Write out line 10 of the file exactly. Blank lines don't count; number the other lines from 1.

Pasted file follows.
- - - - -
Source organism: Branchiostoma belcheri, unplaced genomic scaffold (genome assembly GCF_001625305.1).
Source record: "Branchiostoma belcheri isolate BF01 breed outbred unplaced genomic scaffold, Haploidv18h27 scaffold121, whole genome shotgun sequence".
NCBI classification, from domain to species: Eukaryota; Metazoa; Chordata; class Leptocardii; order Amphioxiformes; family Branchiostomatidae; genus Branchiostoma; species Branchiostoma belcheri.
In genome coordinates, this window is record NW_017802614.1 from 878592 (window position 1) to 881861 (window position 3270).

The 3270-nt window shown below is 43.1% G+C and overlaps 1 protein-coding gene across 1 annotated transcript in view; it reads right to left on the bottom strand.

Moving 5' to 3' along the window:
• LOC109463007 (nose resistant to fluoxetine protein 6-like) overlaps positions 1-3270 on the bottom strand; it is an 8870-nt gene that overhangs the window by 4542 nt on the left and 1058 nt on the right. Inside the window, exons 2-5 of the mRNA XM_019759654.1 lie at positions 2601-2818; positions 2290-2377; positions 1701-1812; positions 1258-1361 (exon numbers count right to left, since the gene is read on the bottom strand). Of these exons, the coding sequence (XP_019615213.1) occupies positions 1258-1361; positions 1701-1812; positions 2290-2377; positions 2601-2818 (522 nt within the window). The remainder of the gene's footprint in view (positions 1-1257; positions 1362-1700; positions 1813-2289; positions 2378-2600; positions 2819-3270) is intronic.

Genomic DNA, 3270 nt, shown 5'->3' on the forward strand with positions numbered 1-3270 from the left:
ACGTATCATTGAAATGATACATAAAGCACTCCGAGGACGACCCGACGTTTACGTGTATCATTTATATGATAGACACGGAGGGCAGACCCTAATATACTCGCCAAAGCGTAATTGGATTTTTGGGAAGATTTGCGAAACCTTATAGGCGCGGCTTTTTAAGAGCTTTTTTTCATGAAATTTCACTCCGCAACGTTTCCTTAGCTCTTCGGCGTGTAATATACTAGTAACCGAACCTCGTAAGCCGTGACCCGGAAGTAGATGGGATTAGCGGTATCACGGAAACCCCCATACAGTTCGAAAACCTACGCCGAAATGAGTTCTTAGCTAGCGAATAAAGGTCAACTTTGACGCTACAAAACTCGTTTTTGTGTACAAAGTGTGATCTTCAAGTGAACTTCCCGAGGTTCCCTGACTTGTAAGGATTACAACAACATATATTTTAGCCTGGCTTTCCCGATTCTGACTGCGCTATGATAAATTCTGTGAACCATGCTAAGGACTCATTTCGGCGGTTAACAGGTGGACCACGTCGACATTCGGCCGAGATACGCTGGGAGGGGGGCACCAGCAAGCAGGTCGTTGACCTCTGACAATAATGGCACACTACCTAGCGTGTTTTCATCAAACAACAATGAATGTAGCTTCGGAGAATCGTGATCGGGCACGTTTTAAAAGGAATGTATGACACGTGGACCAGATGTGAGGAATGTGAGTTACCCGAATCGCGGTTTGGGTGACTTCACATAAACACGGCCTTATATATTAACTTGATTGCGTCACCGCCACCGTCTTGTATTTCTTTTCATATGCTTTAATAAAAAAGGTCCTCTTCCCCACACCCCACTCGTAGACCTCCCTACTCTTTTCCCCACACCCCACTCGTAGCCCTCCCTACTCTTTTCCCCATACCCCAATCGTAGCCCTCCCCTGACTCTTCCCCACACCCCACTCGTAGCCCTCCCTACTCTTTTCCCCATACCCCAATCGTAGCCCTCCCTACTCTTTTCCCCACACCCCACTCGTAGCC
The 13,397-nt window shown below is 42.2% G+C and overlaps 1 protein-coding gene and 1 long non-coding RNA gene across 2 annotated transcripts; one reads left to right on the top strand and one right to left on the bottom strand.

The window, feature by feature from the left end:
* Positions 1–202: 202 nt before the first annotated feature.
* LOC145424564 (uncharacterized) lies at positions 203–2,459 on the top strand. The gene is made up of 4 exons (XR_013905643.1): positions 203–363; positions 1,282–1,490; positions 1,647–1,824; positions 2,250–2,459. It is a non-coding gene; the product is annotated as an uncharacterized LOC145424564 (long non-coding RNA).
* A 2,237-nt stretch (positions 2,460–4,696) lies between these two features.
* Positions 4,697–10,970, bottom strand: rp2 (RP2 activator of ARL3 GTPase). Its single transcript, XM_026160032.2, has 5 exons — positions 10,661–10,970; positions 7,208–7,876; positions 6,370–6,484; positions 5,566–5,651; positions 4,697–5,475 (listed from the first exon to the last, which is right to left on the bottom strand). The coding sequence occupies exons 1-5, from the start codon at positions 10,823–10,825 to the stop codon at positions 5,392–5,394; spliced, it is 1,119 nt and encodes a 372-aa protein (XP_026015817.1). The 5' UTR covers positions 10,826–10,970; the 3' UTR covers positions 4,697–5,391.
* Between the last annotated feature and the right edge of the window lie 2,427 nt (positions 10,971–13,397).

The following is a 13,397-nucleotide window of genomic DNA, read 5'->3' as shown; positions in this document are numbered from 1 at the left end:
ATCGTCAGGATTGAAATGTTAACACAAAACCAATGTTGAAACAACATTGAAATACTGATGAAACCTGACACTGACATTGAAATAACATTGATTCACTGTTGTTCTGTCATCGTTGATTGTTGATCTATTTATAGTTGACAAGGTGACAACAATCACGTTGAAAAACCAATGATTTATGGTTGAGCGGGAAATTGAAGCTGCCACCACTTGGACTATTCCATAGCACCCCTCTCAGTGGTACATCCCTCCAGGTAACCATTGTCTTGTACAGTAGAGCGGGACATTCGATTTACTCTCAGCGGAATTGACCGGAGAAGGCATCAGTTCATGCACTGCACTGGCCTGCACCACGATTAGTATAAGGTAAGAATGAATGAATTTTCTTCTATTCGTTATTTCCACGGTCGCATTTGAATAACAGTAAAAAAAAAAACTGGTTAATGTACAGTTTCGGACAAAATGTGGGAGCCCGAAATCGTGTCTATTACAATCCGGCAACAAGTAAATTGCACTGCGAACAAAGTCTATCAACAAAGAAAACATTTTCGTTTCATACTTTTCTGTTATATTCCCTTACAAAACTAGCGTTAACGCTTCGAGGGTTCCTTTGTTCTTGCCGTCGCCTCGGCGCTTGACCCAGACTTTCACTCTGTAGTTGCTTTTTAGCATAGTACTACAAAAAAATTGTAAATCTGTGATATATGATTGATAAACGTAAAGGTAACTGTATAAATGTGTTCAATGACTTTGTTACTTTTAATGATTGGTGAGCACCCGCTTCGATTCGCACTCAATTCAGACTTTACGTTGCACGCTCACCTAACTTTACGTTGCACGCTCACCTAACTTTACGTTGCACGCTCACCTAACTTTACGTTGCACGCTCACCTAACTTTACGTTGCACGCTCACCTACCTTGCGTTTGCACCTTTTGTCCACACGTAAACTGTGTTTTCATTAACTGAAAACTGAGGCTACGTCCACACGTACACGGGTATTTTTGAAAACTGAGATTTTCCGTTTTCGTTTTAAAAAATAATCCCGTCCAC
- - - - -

The 13,397-nt window shown below is 42.2% G+C and overlaps 1 protein-coding gene and 1 long non-coding RNA gene across 2 annotated transcripts; one reads left to right on the top strand and one right to left on the bottom strand.